PHNOM PENH, Nov 12 – A woman was shot dead and several people injured as Cambodian riot police used live rounds, rubber bullets and teargas in clashes with protesting garment workers on Tuesday, rights groups said, condemning the violence.
Unrest erupted as hundreds of employees from a factory supplying global clothing brands marched towards Prime Minister Hun Sen’s home in the heart of Phnom Penh to demand better working conditions.
In one of the most bloody crackdowns on a string of protests in the capital in recent months, a woman selling rice at a nearby stall suffered a fatal gunshot wound, activists said.
Several others were believed to have been hurt by bullets or police beatings, with one in a serious condition.
“Today’s violence and the death of an innocent bystander is another example of police brutality. Exercising one’s right to peacefully gather and voice one’s needs for a better livelihood shouldn’t be a deadly event,” said Naly Pilorge, of local rights groups Licadho in a statement.
Authorities confirmed one person had been killed, but declined to comment on whether security forces had fired live rounds.
“Police will investigate whether the woman died from a real bullet or anything else,” military police spokesman Kheng Tito told AFP.
He had earlier said that security forces had used water cannon as demonstrators threw rocks and set a police vehicle alight in the unrest – the latest in a series of outbreaks of worker unrest at factories producing goods for western firms.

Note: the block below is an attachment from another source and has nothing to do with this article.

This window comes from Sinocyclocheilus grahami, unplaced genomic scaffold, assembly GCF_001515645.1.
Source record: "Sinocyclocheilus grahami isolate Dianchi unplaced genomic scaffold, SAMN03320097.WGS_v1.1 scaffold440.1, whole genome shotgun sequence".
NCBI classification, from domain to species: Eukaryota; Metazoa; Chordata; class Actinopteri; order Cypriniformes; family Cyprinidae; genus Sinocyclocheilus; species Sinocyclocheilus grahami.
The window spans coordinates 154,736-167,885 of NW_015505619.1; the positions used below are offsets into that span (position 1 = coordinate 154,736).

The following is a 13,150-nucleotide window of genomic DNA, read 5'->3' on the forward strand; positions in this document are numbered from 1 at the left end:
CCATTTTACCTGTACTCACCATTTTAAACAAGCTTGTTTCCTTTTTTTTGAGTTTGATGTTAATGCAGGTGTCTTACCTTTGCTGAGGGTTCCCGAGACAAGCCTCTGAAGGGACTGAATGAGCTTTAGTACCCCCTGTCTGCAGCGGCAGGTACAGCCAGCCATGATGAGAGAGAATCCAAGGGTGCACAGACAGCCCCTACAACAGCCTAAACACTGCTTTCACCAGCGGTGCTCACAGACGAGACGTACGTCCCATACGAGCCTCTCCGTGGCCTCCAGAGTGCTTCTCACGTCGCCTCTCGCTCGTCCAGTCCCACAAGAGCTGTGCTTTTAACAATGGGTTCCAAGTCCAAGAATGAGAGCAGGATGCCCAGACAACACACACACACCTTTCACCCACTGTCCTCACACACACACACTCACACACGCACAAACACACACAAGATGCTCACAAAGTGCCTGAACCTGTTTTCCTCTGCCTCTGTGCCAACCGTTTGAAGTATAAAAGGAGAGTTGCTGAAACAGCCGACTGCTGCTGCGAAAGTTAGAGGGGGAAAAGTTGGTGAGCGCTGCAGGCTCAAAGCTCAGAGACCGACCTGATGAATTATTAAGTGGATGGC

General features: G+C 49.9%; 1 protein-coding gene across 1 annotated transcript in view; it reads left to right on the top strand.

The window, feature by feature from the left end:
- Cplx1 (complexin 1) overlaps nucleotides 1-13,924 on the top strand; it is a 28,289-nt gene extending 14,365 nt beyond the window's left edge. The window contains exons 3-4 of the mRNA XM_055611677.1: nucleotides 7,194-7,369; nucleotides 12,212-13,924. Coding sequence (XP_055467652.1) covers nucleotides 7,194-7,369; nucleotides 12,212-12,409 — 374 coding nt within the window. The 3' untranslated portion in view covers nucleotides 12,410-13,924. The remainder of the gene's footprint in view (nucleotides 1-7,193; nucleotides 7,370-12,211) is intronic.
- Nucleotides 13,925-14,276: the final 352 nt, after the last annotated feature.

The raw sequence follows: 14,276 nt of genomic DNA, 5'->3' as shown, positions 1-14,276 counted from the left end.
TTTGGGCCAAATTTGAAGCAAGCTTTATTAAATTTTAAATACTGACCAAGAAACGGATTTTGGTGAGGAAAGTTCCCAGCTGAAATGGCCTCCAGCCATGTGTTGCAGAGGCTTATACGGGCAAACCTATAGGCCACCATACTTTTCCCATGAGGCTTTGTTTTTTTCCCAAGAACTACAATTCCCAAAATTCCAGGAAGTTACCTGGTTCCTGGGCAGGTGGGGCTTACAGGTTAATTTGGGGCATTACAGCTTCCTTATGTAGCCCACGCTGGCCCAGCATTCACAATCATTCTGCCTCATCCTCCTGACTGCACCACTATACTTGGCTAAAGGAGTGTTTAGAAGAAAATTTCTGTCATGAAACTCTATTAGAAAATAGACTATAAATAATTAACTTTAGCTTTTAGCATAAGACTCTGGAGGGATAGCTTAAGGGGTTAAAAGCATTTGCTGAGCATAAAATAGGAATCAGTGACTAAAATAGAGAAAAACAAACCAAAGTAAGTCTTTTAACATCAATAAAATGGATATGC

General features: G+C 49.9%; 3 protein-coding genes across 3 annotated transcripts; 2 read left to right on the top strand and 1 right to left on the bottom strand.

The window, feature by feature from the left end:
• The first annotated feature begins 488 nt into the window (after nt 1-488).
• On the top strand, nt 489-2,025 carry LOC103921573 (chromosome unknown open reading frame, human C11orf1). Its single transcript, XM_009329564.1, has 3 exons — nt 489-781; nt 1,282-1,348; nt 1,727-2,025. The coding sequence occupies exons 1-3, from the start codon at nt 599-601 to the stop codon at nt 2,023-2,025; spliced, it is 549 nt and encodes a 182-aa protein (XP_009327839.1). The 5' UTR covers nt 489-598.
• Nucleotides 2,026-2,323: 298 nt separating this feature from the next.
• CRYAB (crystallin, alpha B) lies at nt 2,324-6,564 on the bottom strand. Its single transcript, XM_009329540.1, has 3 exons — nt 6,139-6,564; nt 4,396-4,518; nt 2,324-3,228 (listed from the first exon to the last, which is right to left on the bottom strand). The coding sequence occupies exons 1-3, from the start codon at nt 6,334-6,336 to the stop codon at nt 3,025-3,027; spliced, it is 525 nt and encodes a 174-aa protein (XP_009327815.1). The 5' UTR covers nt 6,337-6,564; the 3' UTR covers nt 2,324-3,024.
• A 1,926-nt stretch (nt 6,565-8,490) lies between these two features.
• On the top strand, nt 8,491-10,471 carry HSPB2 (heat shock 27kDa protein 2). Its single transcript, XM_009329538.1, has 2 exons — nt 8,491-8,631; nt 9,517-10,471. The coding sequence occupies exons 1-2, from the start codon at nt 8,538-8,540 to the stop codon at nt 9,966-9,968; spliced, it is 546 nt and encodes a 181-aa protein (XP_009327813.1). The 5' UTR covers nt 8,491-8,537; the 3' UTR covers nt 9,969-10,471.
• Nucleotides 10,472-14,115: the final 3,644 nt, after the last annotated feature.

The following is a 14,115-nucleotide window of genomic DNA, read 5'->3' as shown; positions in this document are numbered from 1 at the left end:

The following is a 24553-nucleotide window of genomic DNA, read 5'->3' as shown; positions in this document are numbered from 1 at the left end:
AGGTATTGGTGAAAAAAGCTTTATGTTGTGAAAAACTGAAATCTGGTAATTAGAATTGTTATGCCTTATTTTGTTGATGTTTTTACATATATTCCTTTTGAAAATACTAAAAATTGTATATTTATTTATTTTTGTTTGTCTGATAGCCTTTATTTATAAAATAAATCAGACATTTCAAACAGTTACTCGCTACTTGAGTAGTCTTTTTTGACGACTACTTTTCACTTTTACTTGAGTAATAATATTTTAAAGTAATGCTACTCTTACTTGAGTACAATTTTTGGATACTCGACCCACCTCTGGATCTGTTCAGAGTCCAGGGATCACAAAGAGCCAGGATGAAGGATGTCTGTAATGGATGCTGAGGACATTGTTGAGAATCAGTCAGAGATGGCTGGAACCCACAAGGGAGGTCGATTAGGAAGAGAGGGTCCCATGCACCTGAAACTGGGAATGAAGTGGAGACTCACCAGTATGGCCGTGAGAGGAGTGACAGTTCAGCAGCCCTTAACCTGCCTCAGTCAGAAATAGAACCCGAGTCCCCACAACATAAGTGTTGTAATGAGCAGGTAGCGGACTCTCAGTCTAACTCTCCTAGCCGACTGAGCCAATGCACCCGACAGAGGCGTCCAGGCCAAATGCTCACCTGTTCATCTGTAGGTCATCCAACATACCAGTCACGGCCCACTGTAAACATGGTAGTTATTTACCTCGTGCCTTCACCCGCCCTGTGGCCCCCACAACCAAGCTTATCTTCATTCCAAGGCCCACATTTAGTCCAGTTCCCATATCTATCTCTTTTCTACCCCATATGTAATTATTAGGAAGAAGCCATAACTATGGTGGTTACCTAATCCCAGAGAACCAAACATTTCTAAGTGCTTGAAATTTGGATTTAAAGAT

The dead woman was named as 49-year-old Eng Sokhom by family members.
“My mother was shot in the chest while she was selling rice on the roadside,” said her daughter Vong Voleak.
The victim’s niece said authorities had come to “threaten” the family.
“They said, ‘Maybe your mother also joined the protest. That’s why she was shot’,” she said, adding “who will take responsibility for this?”
An AFP reporter at the scene said local people had found what appeared to be a bullet casing near the street stall.
Unions said violence broke out as police tried to stop over a thousand workers from the Singapore-owned SL Garment Processing factory – which supplies brands like Gap and H&M – as they made their way through the capital.
“We went to the prime minister to seek his intervention to improve the working conditions at the factory. But authorities used weapons to crack down on them,” said Kong Athit, deputy leader of the Coalition of Cambodia Apparel Workers’ Democratic Union which organised the march.